Many hypotheses have been put forward about the affinity of the Indus language, but only two alternatives have had wider support.
Indo-Aryan languages have been spoken in the area once occupied by the Indus civilization and gradually all over North India since at least 1000 B.C. It is natural to assume that they were spoken there even earlier. Speakers of Hindi, Bengali and other Neo-Indo-Aryan languages especially have been prone to interpret the Indus texts as Sanskrit (understood in the broad sense of Old Indo-Aryan), from which their own mother tongues have evolved.
The Sanskrit hypothesis, however, is difficult to reconcile chronologically with the date of the Indus civilization (about the second half of the third millennium B.C.) and antecedent Early Harappan neolithic cultures which were responsible for its creation. Comparison of the Vedic texts with the Avesta and with the West Asian documents relating to the Aryan kings of Mitanni suggests that the Vedic Aryans entered the Indian subcontinent from Northeast Iran and Central Asia in the second millennium B.C.
Moreover, it is abundantly clear that the early Aryans were nomads and that the horse played a dominant role in their culture, as it did in the culture of their Proto-Indo-European-speaking ancestors. The horse is conspicuously absent from the many realistic representations of animals in the art of the Indus civilization. Comprehensive recent bone analyses have yielded the conclusion that the horse was introduced to the subcontinent around the beginning of the second millennium B.C.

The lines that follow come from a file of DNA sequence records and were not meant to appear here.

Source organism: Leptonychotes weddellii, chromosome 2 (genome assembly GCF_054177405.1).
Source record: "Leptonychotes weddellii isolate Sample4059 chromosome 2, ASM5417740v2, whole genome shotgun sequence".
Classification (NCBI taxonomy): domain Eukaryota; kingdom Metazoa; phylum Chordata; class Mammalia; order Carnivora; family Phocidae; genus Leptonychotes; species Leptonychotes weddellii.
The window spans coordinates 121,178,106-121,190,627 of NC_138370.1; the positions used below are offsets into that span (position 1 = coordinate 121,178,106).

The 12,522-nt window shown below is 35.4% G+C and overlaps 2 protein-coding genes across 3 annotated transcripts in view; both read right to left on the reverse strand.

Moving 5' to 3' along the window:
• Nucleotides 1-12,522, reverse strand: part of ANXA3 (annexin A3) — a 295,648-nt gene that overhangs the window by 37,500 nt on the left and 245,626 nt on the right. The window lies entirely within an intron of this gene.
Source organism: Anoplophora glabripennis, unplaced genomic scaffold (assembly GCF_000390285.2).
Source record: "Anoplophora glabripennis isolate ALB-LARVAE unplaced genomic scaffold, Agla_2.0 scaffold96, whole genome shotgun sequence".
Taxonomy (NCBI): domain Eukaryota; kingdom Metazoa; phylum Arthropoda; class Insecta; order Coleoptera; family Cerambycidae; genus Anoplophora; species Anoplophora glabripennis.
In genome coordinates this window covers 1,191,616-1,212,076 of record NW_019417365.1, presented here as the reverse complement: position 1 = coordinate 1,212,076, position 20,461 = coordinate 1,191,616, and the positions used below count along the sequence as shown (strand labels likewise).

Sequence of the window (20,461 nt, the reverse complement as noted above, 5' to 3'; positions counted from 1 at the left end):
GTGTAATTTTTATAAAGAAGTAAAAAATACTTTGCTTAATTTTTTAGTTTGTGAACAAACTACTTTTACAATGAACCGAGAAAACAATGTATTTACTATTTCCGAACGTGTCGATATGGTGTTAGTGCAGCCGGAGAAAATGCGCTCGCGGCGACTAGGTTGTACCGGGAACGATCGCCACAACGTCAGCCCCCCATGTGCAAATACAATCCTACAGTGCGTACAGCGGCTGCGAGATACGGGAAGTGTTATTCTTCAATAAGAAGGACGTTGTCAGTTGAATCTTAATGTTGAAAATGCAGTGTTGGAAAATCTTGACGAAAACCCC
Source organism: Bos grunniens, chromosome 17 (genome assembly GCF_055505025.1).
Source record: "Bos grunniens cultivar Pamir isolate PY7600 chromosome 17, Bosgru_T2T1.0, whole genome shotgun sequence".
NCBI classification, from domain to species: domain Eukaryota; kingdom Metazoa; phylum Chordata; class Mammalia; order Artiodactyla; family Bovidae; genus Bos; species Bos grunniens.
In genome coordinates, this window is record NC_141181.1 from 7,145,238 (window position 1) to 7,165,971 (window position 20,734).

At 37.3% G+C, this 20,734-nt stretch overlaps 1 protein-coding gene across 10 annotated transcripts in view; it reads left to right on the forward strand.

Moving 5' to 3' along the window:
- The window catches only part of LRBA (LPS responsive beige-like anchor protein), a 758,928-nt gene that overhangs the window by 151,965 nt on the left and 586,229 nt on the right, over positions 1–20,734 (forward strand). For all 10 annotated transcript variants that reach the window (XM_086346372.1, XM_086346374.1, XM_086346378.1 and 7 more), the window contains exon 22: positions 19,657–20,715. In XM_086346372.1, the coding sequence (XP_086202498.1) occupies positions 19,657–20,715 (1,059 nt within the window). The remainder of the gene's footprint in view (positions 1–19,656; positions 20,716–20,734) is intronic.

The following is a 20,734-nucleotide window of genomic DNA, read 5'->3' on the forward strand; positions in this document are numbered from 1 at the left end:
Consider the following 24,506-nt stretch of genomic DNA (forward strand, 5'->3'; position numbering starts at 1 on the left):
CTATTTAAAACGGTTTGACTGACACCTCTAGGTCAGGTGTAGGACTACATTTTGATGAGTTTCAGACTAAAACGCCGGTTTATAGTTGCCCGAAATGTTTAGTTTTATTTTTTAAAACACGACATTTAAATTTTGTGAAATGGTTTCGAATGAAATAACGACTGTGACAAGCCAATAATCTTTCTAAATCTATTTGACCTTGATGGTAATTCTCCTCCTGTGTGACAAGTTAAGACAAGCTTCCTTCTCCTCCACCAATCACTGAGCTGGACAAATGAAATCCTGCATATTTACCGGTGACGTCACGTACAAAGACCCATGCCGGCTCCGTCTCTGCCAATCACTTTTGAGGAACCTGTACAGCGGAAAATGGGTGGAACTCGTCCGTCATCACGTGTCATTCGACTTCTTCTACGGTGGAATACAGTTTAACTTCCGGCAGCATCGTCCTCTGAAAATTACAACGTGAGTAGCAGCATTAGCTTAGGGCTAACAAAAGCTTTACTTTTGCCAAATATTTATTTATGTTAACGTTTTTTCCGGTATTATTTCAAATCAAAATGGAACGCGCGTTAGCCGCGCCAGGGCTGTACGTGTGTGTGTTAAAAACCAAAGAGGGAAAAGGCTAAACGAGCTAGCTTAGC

Horse-drawn chariots made the Aryan-speaking nomads a superior military force which gradually subdued all of North India. Numerically the early Aryans can have been only a fraction of the Indus population, which is estimated to have been about five million. Obviously these millions of people were not all killed; they were made to acknowledge the Aryan overlordship and to pay taxes. In the course of time and through gradually increasing bilingualism, the earlier population eventually became linguistically assimilated. It is most unlikely that this process of linguistic Aryanization happened without leaving clear marks of the earlier substratum language upon Indo-Aryan.
There are several structural and lexical Dravidisms even in the Rgveda, the earliest preserved text collection, pointing to the presence of Dravidian speakers in Northwest India in the second millennium B.C. The 25 Dravidian languages spoken at present form the second largest linguistic family of South Asia. Until recently, about one quarter of the entire population has spoken Dravidian, while the speakers of Austro-Asiatic, the third largest linguistic family of long standing in South Asia, numbered just a few per cent. The Indus language is likely to have belonged to the North Dravidian sub-branch represented today by the Brahui, spoken in the mountain valleys and plateaus of Afghanistan and Baluchistan, the core area of the Early Harappan neolithic cultures, and by the Kurukh spoken in North India from Nepal and Madhya Pradesh to Orissa, Bengal and Assam.
[Originally published as Parpola, Asko (1988) Religion reflected in the iconic signs of the Indus script: penetrating into long-forgotten picto+graphic messages. Visible Religion 6: pp. 114-135.]